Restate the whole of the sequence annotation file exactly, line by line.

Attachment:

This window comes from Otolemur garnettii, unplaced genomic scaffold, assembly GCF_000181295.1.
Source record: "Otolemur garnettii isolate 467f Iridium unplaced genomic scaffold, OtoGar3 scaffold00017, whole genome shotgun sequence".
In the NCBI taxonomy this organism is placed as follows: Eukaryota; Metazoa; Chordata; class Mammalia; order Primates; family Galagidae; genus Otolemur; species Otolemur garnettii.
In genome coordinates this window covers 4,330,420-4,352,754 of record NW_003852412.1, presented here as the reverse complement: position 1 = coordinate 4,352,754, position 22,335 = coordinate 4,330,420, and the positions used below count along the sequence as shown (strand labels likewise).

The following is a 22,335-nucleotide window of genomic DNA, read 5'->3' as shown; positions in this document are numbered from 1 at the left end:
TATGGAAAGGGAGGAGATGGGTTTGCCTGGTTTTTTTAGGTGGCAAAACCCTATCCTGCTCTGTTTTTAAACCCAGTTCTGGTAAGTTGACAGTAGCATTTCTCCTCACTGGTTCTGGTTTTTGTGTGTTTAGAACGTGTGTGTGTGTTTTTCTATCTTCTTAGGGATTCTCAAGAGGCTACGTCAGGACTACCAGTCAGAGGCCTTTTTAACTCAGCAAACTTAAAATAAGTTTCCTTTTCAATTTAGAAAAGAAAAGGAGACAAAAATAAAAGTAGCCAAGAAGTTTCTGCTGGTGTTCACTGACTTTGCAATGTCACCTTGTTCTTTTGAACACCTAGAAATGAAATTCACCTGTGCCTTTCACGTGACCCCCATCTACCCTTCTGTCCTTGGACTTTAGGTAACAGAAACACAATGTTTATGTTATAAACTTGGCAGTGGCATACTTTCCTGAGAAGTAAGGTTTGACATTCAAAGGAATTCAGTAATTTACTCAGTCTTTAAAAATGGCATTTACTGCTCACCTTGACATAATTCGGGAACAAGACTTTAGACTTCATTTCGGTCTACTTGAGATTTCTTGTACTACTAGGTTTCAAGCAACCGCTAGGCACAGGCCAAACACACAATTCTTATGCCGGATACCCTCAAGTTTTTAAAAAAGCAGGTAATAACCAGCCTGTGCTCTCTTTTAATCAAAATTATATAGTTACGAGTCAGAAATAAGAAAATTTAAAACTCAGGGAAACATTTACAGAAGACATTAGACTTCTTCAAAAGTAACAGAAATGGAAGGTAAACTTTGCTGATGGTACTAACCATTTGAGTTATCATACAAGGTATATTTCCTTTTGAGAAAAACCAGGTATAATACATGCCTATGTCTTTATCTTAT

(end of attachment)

This window comes from Otolemur garnettii, unplaced genomic scaffold, assembly GCF_000181295.1.
Source record: "Otolemur garnettii isolate 467f Iridium unplaced genomic scaffold, OtoGar3 scaffold00017, whole genome shotgun sequence".
In the NCBI taxonomy this organism is placed as follows: Eukaryota; Metazoa; Chordata; class Mammalia; order Primates; family Galagidae; genus Otolemur; species Otolemur garnettii.
In genome coordinates this window covers 4,330,420-4,352,754 of record NW_003852412.1, presented here as the reverse complement: position 1 = coordinate 4,352,754, position 22,335 = coordinate 4,330,420, and the positions used below count along the sequence as shown (strand labels likewise).

The following is a 22,335-nucleotide window of genomic DNA, read 5'->3' as shown; positions in this document are numbered from 1 at the left end:
TATGGAAAGGGAGGAGATGGGTTTGCCTGGTTTTTTTAGGTGGCAAAACCCTATCCTGCTCTGTTTTTAAACCCAGTTCTGGTAAGTTGACAGTAGCATTTCTCCTCACTGGTTCTGGTTTTTGTGTGTTTAGAACGTGTGTGTGTGTTTTTCTATCTTCTTAGGGATTCTCAAGAGGCTACGTCAGGACTACCAGTCAGAGGCCTTTTTAACTCAGCAAACTTAAAATAAGTTTCCTTTTCAATTTAGAAAAGAAAAGGAGACAAAAATAAAAGTAGCCAAGAAGTTTCTGCTGGTGTTCACTGACTTTGCAATGTCACCTTGTTCTTTTGAACACCTAGAAATGAAATTCACCTGTGCCTTTCACGTGACCCCCATCTACCCTTCTGTCCTTGGACTTTAGGTAACAGAAACACAATGTTTATGTTATAAACTTGGCAGTGGCATACTTTCCTGAGAAGTAAGGTTTGACATTCAAAGGAATTCAGTAATTTACTCAGTCTTTAAAAATGGCATTTACTGCTCACCTTGACATAATTCGGGAACAAGACTTTAGACTTCATTTCGGTCTACTTGAGATTTCTTGTACTACTAGGTTTCAAGCAACCGCTAGGCACAGGCCAAACACACAATTCTTATGCCGGATACCCTCAAGTTTTTAAAAAAGCAGGTAATAACCAGCCTGTGCTCTCTTTTAATCAAAATTATATAGTTACGAGTCAGAAATAAGAAAATTTAAAACTCAGGGAAACATTTACAGAAGACATTAGACTTCTTCAAAAGTAACAGAAATGGAAGGTAAACTTTGCTGATGGTACTAACCATTTGAGTTATCATACAAGGTATATTTCCTTTTGAGAAAAACCAGGTATAATACATGCCTATGTCTTTATCTTAT